NUI Galway has launched the new Ignite Technology Transfer Office (formerly TTO NUI Galway) to provide expertise and guidance to researchers, businesses and entrepreneurs in the western region. The 15 members of the Ignite TTO team will offer a range of programmes and services to support Intellectual Property Management and new Enterprise Development. The team will build on existing technology transfer activities at the University, with a focus on the early stage identification and protection of intellectual property (IP), technology marketing, technology valuation and technology commercialisation. The new entrepreneurial forum, enhancing spin-out formation, technology licensing & business mentoring and the expansion of support services, such as the business incubation space, will add to enterprise support that Ignite TTO provides. Dr Daniel O'Mahony, Consultant Advisor, Ignite TTO, said "NUI Galway's investment in research and technology commercialisation exceeded €46m in 2007. When people think of Ignite TTO we want them to equate it with the birth of new technologies, the emergence of new breakthroughs, an endless source of innovation, a fountain of future commercial prospects. It will excite the imagination and attract entrepreneurs to our sandbox of commercially viable offerings. In time it will represent a place of excellent research giving way to excellent technologies and thereafter to commercial success. " NUI Galway has a long standing involvement with the promotion of indigenous enterprise and the direct provision of services to locally based industry. More than 40 collaborative projects with industry were secured in 2007, generating over €2.3m, as well as the establishment of a new entrepreneurial forum with a view to providing researchers and emerging entrepreneurs the fundamental knowledge and skill set required in the pursuit of enterprise development. Ignite TTO has a strong focus on market assessment and delivery of tailored solutions and technology offerings to market on time. During the last year, following licensing of technologies and intellectual property, a number of start-up companies were formed from NUI Galway including Eirzyme Ltd, Theta Chemicals Ltd. and Syncrophi Ltd. Numerous other spin-out companies are at late stage negotiation. Summary of Some Key Achievements in 2007: 1. €46M spent on research in 2007 2. Twenty four Option & License Agreements executed in 2007 3. Thirty patent applications 4. Four spin-out companies in past 12 months 5. 40 collaborative projects with industry (start-ups, SMEs and MNCs) 6. Six bio-incubation labs and a core equipment lab for Life Science companies created 7. Launch of Campus Commercialization Program and Start-up-Solutions to promote enterprise development 8. Funding for new graduate programmes in Entrepreneurship and Innovation Dr Neil Ferguson, Ignite TTO Commercialisation Officer, said, "There is a real sense of entrepreneurial spirit and innovation among businesses in the west of Ireland, matched by the cutting-edge research taking place on campus. The encouragement of our future entrepreneurs is critical to the sustained economic prosperity. The Ignite TTO team is there to lend a helping hand to entrepreneurs in our University and region as they take the first steps in bringing their technology concepts to commercial reality". This is a vibrant and stimulating time to be part of Ignite TTO where National University of Ireland, Galway has developed an attractive portfolio of technologies suitable for licensing, spread across life sciences, biotechnology, medical devices, ICT, engineering and many more. For further information please visit Ignite TTO at www.nuigalway.ie/tto or contact the TTO team on 091-492147 ENDS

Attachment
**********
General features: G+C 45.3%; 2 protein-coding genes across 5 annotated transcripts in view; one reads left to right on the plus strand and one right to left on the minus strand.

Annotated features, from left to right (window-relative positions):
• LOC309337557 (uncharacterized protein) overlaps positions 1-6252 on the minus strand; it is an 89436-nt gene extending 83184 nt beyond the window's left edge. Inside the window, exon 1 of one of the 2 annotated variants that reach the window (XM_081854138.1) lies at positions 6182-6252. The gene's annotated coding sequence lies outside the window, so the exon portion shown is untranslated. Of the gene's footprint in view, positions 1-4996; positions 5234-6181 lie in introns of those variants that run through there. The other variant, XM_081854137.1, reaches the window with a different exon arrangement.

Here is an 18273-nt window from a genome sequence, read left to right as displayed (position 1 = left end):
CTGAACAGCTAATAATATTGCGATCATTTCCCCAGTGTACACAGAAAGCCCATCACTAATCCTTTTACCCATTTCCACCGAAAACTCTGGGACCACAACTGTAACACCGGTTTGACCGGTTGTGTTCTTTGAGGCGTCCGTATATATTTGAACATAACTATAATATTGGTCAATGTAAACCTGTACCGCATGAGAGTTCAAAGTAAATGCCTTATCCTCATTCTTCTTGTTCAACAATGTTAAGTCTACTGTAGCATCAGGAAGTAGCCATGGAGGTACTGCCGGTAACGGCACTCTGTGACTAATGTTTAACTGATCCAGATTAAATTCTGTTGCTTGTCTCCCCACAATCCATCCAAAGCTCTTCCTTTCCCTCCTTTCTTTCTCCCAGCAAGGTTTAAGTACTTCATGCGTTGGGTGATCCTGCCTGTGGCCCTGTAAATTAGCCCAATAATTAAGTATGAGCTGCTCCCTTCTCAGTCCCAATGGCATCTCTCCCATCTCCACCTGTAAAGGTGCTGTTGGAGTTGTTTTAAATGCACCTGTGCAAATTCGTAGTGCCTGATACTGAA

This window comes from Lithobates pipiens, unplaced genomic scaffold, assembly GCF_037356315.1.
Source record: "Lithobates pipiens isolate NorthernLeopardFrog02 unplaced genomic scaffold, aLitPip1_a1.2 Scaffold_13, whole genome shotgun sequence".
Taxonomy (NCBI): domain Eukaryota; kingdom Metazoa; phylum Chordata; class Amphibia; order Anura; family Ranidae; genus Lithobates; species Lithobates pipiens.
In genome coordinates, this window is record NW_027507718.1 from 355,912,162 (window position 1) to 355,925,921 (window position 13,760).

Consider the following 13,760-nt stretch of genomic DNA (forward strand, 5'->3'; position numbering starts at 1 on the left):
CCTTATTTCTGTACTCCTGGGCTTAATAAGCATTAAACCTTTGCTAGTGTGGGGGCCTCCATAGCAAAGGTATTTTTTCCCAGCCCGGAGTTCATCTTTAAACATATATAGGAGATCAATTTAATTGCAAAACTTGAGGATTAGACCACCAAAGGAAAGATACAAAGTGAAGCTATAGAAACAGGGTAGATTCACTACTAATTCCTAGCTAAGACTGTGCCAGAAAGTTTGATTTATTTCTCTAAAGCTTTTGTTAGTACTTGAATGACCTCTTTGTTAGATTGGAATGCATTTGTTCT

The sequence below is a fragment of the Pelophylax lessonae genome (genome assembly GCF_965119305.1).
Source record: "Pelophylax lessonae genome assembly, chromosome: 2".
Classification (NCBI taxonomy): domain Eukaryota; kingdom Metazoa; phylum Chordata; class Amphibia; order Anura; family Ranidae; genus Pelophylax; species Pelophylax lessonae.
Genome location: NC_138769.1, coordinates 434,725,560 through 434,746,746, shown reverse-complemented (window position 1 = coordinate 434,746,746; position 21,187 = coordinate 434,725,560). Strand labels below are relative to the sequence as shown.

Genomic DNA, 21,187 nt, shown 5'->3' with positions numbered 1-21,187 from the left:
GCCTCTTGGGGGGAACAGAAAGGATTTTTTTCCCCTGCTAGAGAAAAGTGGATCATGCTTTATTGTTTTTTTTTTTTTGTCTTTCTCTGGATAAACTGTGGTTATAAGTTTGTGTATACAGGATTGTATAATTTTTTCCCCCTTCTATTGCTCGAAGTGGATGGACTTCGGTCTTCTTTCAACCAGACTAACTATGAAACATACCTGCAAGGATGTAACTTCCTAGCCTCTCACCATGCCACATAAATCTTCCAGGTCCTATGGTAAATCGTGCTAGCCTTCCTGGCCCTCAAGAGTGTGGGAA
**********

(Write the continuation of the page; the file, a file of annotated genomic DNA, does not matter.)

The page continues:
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Comprehensive Study on Health and Lifestyle